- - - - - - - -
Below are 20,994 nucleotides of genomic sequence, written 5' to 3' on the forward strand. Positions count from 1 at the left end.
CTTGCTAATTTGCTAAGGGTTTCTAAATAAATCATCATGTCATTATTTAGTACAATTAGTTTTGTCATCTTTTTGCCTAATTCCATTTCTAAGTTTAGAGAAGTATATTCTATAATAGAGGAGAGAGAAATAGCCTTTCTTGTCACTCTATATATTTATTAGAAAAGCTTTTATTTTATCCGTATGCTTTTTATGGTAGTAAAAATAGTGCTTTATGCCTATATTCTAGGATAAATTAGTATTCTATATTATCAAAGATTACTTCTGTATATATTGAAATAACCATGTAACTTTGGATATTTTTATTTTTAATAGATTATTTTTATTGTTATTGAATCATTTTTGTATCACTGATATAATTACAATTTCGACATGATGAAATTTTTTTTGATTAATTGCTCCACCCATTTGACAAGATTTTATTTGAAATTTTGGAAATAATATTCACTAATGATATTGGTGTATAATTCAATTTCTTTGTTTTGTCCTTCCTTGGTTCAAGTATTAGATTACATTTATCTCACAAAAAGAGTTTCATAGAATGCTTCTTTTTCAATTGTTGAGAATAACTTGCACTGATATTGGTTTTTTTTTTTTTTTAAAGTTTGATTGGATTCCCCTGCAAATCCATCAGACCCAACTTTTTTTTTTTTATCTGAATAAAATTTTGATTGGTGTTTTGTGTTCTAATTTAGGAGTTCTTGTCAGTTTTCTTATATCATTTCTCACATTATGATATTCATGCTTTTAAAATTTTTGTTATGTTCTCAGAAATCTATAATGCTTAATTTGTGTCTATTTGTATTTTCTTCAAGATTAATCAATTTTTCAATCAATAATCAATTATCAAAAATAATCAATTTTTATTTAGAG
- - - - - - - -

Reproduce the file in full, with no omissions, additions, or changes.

Below are 20,994 nucleotides of genomic sequence, written 5' to 3' on the forward strand. Positions count from 1 at the left end.
CTTGCTAATTTGCTAAGGGTTTCTAAATAAATCATCATGTCATTATTTAGTACAATTAGTTTTGTCATCTTTTTGCCTAATTCCATTTCTAAGTTTAGAGAAGTATATTCTATAATAGAGGAGAGAGAAATAGCCTTTCTTGTCACTCTATATATTTATTAGAAAAGCTTTTATTTTATCCGTATGCTTTTTATGGTAGTAAAAATAGTGCTTTATGCCTATATTCTAGGATAAATTAGTATTCTATATTATCAAAGATTACTTCTGTATATATTGAAATAACCATGTAACTTTGGATATTTTTATTTTTAATAGATTATTTTTATTGTTATTGAATCATTTTTGTATCACTGATATAATTACAATTTCGACATGATGAAATTTTTTTTGATTAATTGCTCCACCCATTTGACAAGATTTTATTTGAAATTTTGGAAATAATATTCACTAATGATATTGGTGTATAATTCAATTTCTTTGTTTTGTCCTTCCTTGGTTCAAGTATTAGATTACATTTATCTCACAAAAAGAGTTTCATAGAATGCTTCTTTTTCAATTGTTGAGAATAACTTGCACTGATATTGGTTTTTTTTTTTTTTTAAAGTTTGATTGGATTCCCCTGCAAATCCATCAGACCCAACTTTTTTTTTTTTATCTGAATAAAATTTTGATTGGTGTTTTGTGTTCTAATTTAGGAGTTCTTGTCAGTTTTCTTATATCATTTCTCACATTATGATATTCATGCTTTTAAAATTTTTGTTATGTTCTCAGAAATCTATAATGCTTAATTTGTGTCTATTTGTATTTTCTTCAAGATTAATCAATTTTTCAATCAATAATCAATTATCAAAAATAATCAATTTTTATTTAGAG